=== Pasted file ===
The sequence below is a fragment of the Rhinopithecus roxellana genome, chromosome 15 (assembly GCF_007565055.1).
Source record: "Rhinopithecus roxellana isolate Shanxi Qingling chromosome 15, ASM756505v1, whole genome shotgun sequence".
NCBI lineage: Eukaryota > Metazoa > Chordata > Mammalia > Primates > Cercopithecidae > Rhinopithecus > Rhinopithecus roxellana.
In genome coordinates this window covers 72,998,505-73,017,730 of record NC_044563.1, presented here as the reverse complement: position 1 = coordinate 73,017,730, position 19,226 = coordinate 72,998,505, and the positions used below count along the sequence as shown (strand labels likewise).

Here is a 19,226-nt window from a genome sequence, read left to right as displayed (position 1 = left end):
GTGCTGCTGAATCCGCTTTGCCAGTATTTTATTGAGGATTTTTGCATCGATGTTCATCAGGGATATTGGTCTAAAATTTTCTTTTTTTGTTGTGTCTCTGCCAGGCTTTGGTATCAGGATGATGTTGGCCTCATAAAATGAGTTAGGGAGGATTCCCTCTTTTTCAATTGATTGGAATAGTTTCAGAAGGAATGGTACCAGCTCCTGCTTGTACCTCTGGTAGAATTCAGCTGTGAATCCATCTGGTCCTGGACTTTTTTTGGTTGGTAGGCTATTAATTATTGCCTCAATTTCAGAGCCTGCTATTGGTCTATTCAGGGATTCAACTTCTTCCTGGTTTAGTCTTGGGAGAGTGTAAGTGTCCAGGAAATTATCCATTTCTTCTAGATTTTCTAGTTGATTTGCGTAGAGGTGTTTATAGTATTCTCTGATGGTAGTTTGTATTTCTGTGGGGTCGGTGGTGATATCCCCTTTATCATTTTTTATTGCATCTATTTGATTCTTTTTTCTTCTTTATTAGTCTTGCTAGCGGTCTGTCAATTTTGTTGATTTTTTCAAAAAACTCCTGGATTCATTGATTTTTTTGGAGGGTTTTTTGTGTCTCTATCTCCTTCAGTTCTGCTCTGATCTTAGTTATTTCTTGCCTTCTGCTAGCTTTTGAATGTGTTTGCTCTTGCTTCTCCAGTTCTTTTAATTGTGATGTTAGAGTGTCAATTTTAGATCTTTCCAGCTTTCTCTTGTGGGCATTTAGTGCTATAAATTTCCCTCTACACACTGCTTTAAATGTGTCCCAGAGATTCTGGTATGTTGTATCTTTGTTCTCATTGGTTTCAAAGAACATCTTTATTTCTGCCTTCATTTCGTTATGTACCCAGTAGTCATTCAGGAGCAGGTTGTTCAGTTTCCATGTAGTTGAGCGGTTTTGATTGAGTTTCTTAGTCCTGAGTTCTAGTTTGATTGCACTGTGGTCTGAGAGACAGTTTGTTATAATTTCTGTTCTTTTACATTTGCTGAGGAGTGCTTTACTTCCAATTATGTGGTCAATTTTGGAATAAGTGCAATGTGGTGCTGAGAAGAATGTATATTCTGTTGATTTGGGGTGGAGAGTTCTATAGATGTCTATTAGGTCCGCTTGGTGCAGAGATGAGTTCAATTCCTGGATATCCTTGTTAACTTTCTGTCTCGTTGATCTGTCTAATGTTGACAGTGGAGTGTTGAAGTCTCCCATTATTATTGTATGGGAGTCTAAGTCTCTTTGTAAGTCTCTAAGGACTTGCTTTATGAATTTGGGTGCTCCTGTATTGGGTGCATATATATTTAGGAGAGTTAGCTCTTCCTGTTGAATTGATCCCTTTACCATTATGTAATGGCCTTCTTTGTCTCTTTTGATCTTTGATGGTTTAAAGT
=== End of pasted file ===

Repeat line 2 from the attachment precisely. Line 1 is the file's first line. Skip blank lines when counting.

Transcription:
Source record: "Rhinopithecus roxellana isolate Shanxi Qingling chromosome 15, ASM756505v1, whole genome shotgun sequence".